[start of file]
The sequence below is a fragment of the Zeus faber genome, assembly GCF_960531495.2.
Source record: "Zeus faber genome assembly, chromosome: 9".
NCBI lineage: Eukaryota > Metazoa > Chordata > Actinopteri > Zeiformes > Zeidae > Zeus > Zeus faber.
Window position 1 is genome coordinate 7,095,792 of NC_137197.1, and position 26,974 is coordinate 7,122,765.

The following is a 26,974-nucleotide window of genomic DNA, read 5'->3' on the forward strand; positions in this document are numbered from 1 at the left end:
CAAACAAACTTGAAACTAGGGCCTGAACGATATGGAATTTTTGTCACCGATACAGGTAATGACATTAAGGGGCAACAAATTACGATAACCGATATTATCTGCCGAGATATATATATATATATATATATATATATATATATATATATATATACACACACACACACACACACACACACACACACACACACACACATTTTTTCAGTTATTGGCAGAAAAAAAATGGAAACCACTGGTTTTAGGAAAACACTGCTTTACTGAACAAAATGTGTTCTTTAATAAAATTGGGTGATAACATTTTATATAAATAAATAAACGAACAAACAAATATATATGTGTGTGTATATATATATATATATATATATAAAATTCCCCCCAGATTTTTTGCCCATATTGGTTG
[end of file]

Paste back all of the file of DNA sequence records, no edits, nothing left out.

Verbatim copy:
The sequence below is a fragment of the Zeus faber genome, assembly GCF_960531495.2.
Source record: "Zeus faber genome assembly, chromosome: 9".
NCBI lineage: Eukaryota > Metazoa > Chordata > Actinopteri > Zeiformes > Zeidae > Zeus > Zeus faber.
Window position 1 is genome coordinate 7,095,792 of NC_137197.1, and position 26,974 is coordinate 7,122,765.

The following is a 26,974-nucleotide window of genomic DNA, read 5'->3' on the forward strand; positions in this document are numbered from 1 at the left end:
CAAACAAACTTGAAACTAGGGCCTGAACGATATGGAATTTTTGTCACCGATACAGGTAATGACATTAAGGGGCAACAAATTACGATAACCGATATTATCTGCCGAGATATATATATATATATATATATATATATATATATATATATATATACACACACACACACACACACACACACACACACACACACACACATTTTTTCAGTTATTGGCAGAAAAAAAATGGAAACCACTGGTTTTAGGAAAACACTGCTTTACTGAACAAAATGTGTTCTTTAATAAAATTGGGTGATAACATTTTATATAAATAAATAAACGAACAAACAAATATATATGTGTGTGTATATATATATATATATATATATAAAATTCCCCCCAGATTTTTTGCCCATATTGGTTG